Could We Be Seeing the End of AIDS?
Last spring, a German man named Timothy Brown made international headlines for being cured of HIV. Despite the controversy that soon engulfed his story, it nevertheless ignited new hopes that the war against AIDS, the disease caused by the human immunodeficiency virus (HIV), could soon be won. Optimism may not be unwarranted.
First, advances in science and medicine, from new uses of antiretroviral drugs to clearer evidence on prevention strategies such as circumcision, are providing innovative options for stemming the tide of transmissions. Second, UNAIDS data suggests that global infections are beginning to level off. In 2009, 2.6 million people were newly infected with HIV, 19% fewer than in 1999, and 21% fewer than the peak of 3.2 million in 1997. Although these are certainly welcome signs of progress, science and medicine alone cannot accomplish the goal of eradicating new infections. Without broader changes in the way many governments and societies conceptualize AIDS and the populations it affects — particularly gay men and sex workers — the war will never be won.
In much of the developing world, heterosexual sex is the dominant mode of HIV transmission, but marginalized groups shoulder a greater burden of infections. In Kenya, where 1.2 million people are estimated to be living with HIV, nearly two-thirds of new infections are attributed to either casual heterosexual sex or heterosexual sex within a regular partnership. Fifteen percent of new infections, however, are from men who have sex with men; 14% are from sex workers and their clients. Even though only 6% of the Kenyan population is HIV-positive, infection rates among gay men and sex workers are dramatically higher. The continued suffering of these communities is often masked by statistics aggregated at the national level.
What does this mean for effective policymaking? Targeting heterosexual couples with prevention and treatment efforts certainly makes sense. But ignoring marginalized communities does not. Gay sex is illegal in 31 sub-Saharan African countries — Kenya included — and subject to the death penalty in four. Needless to say, governments that criminalize homosexuality tend to do relatively little when it comes to providing prevention and treatment services for HIV-positive gay men. Even worse, many governments either explicitly prevent or not so subtly impede the ability of NGOs to work with these groups.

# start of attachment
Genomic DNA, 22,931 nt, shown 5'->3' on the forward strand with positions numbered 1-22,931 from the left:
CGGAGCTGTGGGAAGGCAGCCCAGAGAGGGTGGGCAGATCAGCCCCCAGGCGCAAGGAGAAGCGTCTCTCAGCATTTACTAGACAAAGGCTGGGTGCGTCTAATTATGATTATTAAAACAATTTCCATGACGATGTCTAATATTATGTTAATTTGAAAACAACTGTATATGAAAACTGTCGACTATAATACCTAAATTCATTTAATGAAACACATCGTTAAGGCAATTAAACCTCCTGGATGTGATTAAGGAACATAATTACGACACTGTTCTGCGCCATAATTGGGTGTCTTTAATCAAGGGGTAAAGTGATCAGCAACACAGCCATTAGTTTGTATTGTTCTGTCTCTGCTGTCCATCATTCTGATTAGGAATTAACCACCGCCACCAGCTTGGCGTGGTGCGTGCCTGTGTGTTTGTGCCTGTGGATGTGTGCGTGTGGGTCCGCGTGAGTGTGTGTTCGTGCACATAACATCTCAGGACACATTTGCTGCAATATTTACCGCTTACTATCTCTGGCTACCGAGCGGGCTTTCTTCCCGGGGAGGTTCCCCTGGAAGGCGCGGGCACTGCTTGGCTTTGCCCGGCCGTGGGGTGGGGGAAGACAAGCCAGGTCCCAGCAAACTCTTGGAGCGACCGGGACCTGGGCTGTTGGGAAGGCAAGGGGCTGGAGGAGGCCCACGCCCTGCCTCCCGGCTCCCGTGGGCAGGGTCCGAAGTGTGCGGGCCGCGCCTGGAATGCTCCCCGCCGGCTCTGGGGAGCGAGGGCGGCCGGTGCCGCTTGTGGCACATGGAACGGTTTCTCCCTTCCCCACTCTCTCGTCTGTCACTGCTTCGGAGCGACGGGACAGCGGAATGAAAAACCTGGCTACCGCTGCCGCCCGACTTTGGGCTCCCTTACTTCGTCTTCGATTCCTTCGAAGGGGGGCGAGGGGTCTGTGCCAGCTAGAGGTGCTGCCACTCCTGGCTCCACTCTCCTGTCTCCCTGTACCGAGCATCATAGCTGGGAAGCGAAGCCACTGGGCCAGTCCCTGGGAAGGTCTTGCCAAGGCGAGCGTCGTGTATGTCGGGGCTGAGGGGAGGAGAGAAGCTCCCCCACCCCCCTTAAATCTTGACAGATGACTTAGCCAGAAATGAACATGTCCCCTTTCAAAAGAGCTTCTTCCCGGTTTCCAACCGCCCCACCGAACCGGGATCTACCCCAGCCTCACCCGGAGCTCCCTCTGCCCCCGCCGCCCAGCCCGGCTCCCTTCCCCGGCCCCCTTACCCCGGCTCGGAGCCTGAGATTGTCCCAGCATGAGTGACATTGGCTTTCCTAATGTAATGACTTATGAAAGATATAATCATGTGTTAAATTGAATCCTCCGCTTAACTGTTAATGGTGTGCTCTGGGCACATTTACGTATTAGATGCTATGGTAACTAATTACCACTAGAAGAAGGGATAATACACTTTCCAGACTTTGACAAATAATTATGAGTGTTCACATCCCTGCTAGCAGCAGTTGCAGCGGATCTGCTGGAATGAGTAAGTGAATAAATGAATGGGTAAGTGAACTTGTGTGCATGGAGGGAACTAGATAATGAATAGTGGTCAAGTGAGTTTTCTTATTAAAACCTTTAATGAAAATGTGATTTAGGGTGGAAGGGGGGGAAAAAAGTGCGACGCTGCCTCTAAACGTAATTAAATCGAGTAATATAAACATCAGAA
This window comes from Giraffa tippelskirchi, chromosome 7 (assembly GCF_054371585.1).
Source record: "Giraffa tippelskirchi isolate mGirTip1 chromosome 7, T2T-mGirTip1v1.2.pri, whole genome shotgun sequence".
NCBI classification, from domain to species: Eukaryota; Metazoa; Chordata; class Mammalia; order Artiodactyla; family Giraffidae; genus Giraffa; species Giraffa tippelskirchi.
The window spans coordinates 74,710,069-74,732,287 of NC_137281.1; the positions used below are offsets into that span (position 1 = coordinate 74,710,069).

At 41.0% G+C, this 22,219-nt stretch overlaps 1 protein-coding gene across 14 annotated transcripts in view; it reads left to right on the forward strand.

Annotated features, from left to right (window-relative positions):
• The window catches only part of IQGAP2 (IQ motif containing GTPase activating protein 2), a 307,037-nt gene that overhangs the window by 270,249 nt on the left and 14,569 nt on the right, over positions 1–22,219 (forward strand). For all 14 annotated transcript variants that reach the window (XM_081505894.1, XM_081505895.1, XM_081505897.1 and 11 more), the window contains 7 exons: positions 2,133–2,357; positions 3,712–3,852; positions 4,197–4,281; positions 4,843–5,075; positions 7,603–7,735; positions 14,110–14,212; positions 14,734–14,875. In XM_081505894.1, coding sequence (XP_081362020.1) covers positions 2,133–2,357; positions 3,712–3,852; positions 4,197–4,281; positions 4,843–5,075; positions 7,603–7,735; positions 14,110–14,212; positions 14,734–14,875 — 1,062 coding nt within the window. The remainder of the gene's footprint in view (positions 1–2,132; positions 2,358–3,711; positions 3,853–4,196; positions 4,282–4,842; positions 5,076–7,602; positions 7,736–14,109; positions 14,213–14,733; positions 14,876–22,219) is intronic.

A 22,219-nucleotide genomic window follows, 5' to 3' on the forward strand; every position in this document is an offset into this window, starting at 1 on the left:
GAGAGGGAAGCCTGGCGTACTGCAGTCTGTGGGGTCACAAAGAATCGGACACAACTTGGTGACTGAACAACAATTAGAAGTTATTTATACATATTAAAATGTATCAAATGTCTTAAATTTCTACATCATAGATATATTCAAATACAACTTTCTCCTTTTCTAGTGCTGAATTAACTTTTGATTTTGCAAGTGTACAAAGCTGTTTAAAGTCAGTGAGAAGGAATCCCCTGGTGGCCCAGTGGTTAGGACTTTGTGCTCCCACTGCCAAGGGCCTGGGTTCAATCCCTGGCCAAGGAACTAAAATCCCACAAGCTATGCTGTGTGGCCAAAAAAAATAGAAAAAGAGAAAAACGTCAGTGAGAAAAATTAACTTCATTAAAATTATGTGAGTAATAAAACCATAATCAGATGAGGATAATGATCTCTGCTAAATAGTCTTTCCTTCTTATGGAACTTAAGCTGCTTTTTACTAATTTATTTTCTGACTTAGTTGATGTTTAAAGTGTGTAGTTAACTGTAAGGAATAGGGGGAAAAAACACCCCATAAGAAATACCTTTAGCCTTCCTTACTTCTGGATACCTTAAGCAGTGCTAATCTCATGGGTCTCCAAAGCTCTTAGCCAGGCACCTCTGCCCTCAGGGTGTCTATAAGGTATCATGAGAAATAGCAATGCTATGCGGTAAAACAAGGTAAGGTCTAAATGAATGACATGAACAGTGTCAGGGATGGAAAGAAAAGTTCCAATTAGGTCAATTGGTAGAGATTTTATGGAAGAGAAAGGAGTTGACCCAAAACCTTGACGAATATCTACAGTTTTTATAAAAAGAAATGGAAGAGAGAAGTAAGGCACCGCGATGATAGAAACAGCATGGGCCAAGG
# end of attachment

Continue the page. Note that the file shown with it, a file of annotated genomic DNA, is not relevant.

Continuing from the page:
In addition to legislation, stigma often discourages gay men from seeking medical attention and encourages risky behavior. Sexual encounters between men, for instance, often occur in clandestine or hurried situations to avoid detection, reducing the likelihood of condom use. New medicines will do little good if gay men and sex workers are too afraid to seek out doctors, fearing legal prosecution or personal judgment. Although new scientific breakthroughs carry a lot of promise, large segments of the population are likely to be excluded in the absence of broader value changes that address these issues.
The argument for doing more to help these populations is not just a moral one. Because sexual networks often overlap (many married men also have sex with other men or sex workers), HIV transmission can occur between different groups. As a result, even if prevention and treatment strategies targeted at heterosexual couples are 100% effective — a completely unrealistic target — most-at-risk populations can still be a major driver of new infections in the general population. Senegal offers a clear example of this interaction. In the early stages of the epidemic, sex workers were specifically targeted with treatment and prevention strategies. Today, sex work is both legal and regulated, making it substantially easier for sex workers to access health services. This is a major contributing factor to the country’s overall HIV prevalence of less than 1%.
The international community can do more to push ill-advised laws off the books. Foreign aid could be tied to the recognition of gay rights. Diplomatic pressure could be applied to governments that make it difficult for NGOs to provide services to sex workers. While Secretary of State Hillary Clinton’s recent speech on gay rights is a step in the right direction, there is still much more work to do. For perhaps the first time in history, we have the right tools to end AIDS altogether through comprehensive prevention strategies, a feat that will never occur if marginalized communities continue to suffer in silence because of stigma and discrimination.
Photo Credit: resurge international